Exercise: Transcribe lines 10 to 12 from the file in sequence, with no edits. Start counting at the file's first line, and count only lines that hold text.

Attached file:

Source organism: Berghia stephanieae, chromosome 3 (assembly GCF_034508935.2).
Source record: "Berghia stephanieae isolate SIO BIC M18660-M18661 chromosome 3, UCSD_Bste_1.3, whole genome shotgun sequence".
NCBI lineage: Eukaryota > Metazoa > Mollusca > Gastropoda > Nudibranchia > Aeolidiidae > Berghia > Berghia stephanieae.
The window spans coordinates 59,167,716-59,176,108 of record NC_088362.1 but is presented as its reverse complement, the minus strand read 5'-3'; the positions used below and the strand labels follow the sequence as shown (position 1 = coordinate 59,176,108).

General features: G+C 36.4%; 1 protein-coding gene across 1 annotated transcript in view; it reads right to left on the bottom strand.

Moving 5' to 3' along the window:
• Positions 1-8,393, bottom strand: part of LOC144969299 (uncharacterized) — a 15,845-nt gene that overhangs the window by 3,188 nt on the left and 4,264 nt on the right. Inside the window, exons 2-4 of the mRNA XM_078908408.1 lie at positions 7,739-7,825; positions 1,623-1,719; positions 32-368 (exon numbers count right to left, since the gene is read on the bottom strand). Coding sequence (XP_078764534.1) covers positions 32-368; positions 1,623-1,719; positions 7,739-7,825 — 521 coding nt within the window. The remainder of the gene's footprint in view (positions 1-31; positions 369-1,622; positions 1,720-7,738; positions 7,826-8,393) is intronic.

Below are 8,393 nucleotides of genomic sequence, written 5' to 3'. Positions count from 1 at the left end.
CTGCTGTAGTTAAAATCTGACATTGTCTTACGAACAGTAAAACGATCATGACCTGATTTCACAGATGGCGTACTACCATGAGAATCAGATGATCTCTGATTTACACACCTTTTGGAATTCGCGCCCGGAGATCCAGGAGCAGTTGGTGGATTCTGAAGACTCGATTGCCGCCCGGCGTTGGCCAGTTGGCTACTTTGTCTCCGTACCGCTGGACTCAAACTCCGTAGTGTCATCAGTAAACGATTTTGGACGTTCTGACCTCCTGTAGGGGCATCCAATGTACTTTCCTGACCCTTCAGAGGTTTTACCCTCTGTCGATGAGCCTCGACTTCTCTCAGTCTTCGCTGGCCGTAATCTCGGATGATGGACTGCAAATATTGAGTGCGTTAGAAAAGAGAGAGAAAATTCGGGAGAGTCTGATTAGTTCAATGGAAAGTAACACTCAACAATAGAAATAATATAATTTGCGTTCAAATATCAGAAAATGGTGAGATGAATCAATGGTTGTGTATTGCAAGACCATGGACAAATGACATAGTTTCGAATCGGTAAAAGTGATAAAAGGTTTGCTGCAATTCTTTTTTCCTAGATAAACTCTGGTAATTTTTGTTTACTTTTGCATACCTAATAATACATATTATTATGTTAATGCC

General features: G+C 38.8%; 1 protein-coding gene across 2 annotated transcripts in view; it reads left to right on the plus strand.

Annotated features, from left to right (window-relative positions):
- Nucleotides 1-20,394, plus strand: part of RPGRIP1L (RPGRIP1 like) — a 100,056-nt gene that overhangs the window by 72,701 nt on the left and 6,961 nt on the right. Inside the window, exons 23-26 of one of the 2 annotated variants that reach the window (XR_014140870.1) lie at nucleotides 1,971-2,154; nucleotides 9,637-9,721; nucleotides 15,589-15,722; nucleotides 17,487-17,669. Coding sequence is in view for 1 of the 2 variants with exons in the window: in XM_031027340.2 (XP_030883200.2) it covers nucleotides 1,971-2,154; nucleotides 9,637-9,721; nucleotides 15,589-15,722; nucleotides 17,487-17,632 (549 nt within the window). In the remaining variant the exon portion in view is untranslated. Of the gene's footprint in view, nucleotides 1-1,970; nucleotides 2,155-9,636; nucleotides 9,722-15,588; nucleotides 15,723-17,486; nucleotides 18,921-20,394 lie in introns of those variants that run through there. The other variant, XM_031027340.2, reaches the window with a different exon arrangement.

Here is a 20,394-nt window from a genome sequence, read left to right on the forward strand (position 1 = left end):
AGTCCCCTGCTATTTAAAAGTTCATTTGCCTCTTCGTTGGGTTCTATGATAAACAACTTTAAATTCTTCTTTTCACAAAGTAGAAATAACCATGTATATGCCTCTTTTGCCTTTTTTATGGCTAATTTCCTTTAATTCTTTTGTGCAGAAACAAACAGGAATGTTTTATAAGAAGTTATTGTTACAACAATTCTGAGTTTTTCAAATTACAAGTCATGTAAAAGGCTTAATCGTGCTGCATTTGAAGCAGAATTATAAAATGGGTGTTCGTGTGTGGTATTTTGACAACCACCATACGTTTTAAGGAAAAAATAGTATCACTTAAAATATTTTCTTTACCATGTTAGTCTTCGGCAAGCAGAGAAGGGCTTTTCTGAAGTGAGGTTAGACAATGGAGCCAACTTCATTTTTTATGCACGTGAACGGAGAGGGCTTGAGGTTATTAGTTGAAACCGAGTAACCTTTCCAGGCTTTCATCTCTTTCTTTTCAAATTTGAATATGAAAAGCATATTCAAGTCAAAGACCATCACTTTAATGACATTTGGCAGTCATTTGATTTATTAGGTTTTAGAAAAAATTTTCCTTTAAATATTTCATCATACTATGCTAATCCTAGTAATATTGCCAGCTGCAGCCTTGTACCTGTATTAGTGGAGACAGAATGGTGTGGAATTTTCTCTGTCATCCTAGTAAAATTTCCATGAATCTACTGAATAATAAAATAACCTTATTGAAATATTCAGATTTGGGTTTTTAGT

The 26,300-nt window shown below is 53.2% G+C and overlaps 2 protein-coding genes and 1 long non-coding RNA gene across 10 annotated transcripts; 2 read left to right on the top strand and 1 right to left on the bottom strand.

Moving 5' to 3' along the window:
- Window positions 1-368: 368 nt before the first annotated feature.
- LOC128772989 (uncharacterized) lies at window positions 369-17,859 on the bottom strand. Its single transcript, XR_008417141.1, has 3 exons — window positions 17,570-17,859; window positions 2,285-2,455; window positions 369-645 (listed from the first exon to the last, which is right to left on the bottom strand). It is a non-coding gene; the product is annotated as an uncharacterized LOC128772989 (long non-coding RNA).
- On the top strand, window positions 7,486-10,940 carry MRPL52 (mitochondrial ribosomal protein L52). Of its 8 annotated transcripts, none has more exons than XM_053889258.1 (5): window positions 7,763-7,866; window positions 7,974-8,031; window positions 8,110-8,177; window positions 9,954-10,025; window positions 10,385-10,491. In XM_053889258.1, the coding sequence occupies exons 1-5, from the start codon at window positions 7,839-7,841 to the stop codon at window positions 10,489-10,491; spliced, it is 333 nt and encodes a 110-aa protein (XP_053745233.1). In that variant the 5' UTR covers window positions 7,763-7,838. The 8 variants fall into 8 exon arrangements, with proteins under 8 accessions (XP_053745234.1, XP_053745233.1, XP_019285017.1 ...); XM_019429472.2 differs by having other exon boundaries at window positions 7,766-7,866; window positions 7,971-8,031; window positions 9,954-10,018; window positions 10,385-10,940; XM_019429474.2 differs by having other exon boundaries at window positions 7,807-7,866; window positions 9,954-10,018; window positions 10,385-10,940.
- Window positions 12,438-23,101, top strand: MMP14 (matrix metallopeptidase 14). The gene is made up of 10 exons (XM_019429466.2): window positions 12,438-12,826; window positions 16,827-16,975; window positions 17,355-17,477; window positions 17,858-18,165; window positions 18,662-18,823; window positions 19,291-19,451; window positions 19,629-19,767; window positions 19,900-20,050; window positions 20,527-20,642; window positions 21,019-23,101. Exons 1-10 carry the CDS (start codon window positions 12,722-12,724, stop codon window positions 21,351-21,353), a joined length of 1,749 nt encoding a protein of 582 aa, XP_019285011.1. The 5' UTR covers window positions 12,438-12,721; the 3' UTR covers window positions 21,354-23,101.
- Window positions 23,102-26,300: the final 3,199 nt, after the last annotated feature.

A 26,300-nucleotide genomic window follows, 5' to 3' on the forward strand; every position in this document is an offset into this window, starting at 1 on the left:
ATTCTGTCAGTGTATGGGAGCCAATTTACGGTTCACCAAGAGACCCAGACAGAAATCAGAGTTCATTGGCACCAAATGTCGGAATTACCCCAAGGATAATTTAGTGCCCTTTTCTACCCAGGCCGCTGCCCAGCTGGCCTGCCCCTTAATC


General features: G+C 38.8%; 1 protein-coding gene across 2 annotated transcripts in view; it reads left to right on the plus strand.

Annotated features, from left to right (window-relative positions):
- Nucleotides 1-20,394, plus strand: part of RPGRIP1L (RPGRIP1 like) — a 100,056-nt gene that overhangs the window by 72,701 nt on the left and 6,961 nt on the right. Inside the window, exons 23-26 of one of the 2 annotated variants that reach the window (XR_014140870.1) lie at nucleotides 1,971-2,154; nucleotides 9,637-9,721; nucleotides 15,589-15,722; nucleotides 17,487-17,669. Coding sequence is in view for 1 of the 2 variants with exons in the window: in XM_031027340.2 (XP_030883200.2) it covers nucleotides 1,971-2,154; nucleotides 9,637-9,721; nucleotides 15,589-15,722; nucleotides 17,487-17,632 (549 nt within the window). In the remaining variant the exon portion in view is untranslated. Of the gene's footprint in view, nucleotides 1-1,970; nucleotides 2,155-9,636; nucleotides 9,722-15,588; nucleotides 15,723-17,486; nucleotides 18,921-20,394 lie in introns of those variants that run through there. The other variant, XM_031027340.2, reaches the window with a different exon arrangement.